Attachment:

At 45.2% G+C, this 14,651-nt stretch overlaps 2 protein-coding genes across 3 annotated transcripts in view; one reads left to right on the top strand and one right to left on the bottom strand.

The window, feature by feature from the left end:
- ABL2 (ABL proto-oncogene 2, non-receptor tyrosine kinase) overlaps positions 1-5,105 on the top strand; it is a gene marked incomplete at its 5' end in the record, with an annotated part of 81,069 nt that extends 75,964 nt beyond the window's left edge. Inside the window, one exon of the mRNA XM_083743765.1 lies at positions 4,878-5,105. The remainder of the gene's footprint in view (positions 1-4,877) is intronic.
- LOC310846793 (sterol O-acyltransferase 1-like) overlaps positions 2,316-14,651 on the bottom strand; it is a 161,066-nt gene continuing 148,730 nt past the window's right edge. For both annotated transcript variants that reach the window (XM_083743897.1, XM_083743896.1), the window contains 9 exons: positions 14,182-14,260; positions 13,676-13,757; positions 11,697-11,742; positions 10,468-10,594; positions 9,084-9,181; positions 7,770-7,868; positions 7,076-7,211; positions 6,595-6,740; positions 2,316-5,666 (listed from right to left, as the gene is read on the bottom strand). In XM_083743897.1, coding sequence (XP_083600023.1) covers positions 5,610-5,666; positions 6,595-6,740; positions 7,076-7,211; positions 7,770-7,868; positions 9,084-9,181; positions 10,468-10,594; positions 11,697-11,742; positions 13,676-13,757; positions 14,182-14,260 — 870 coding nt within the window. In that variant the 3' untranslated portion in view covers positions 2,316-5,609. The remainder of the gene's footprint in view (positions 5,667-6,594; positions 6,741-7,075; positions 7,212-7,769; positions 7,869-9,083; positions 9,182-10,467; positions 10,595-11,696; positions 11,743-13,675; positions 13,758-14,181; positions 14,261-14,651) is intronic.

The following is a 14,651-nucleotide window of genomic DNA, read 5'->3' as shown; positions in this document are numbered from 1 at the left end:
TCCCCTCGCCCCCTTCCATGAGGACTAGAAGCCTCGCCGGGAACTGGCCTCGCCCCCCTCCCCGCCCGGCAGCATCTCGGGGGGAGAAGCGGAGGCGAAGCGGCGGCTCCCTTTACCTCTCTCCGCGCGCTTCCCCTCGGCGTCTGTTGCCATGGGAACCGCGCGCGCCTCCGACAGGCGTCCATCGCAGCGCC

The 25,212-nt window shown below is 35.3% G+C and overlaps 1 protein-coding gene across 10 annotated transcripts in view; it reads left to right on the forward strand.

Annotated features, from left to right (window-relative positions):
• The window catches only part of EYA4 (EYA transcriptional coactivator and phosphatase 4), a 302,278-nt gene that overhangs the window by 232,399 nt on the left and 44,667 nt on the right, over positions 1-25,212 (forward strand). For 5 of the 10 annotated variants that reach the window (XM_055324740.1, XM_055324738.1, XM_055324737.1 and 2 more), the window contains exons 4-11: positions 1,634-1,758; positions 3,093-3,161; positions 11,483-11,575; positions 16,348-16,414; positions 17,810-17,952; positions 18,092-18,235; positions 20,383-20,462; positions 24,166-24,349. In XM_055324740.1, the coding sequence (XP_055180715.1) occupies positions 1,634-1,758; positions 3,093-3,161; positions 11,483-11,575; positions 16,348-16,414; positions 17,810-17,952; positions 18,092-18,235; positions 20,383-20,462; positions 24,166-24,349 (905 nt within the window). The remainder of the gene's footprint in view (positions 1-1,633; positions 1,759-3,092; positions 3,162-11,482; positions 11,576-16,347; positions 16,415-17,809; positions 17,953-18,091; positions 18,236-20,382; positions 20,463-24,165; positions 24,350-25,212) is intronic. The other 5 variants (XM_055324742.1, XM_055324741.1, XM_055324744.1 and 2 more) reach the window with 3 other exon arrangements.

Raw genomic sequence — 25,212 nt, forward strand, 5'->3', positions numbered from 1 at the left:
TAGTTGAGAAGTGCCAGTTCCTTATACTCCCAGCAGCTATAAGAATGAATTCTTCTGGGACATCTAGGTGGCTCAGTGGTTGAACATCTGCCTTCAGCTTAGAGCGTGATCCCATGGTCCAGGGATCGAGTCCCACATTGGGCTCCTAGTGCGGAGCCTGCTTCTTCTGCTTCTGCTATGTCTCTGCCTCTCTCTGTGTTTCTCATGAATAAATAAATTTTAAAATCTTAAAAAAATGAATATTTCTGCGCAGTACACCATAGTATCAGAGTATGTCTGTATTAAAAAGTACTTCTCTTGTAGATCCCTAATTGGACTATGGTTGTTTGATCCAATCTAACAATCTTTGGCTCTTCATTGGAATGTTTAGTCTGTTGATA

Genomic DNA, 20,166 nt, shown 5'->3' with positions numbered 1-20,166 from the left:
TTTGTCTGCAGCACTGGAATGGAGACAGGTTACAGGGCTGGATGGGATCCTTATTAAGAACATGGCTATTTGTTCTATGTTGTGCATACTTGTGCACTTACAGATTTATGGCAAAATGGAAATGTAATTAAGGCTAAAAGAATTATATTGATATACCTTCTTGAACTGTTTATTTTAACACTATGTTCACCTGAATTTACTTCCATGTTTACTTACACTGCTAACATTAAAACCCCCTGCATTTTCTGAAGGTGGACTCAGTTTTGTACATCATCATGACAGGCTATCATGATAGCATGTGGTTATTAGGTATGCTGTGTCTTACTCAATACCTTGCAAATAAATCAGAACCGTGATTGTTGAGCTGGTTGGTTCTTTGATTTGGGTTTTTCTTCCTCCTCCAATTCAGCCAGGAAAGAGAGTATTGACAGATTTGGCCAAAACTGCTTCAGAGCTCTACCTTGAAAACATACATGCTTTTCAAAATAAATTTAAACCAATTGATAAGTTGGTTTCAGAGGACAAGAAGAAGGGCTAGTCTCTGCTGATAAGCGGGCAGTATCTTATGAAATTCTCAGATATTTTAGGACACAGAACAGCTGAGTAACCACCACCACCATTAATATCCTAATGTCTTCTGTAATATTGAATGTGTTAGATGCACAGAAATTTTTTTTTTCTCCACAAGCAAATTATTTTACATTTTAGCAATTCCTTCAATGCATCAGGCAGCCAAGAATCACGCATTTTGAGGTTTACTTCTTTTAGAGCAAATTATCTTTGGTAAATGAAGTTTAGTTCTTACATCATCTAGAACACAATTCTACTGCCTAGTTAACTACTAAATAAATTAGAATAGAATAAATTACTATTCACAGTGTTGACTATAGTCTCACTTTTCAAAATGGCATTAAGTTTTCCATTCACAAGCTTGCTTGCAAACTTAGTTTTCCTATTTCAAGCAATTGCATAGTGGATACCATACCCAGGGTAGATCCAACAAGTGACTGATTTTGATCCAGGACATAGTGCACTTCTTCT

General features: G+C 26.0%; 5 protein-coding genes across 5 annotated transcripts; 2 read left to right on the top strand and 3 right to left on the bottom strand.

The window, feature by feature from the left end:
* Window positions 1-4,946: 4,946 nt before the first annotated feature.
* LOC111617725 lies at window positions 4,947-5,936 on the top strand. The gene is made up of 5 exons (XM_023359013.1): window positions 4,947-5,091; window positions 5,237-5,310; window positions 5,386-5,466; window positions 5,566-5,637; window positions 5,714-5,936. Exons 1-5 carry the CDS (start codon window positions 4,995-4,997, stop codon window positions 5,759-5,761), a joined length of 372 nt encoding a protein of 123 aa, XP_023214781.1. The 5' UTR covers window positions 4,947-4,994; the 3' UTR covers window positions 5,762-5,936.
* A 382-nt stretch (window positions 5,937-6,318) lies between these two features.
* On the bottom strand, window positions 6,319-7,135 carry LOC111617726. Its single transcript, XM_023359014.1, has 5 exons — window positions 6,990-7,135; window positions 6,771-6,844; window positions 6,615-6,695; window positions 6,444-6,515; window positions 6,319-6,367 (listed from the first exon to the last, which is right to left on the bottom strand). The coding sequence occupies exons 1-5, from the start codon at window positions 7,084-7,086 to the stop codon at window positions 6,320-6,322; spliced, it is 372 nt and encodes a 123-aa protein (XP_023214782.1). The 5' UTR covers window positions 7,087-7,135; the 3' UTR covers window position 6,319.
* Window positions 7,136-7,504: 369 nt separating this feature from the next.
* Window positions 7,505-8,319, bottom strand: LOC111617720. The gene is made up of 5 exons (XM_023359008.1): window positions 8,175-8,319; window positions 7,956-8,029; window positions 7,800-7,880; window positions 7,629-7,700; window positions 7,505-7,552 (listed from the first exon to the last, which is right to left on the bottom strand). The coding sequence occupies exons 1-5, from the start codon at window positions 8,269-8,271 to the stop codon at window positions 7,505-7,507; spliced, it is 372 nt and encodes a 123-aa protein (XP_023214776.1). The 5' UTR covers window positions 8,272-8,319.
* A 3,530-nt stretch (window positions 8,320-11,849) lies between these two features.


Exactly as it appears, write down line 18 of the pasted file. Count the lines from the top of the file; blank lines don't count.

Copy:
* A 382-nt stretch (window positions 5,937-6,318) lies between these two features.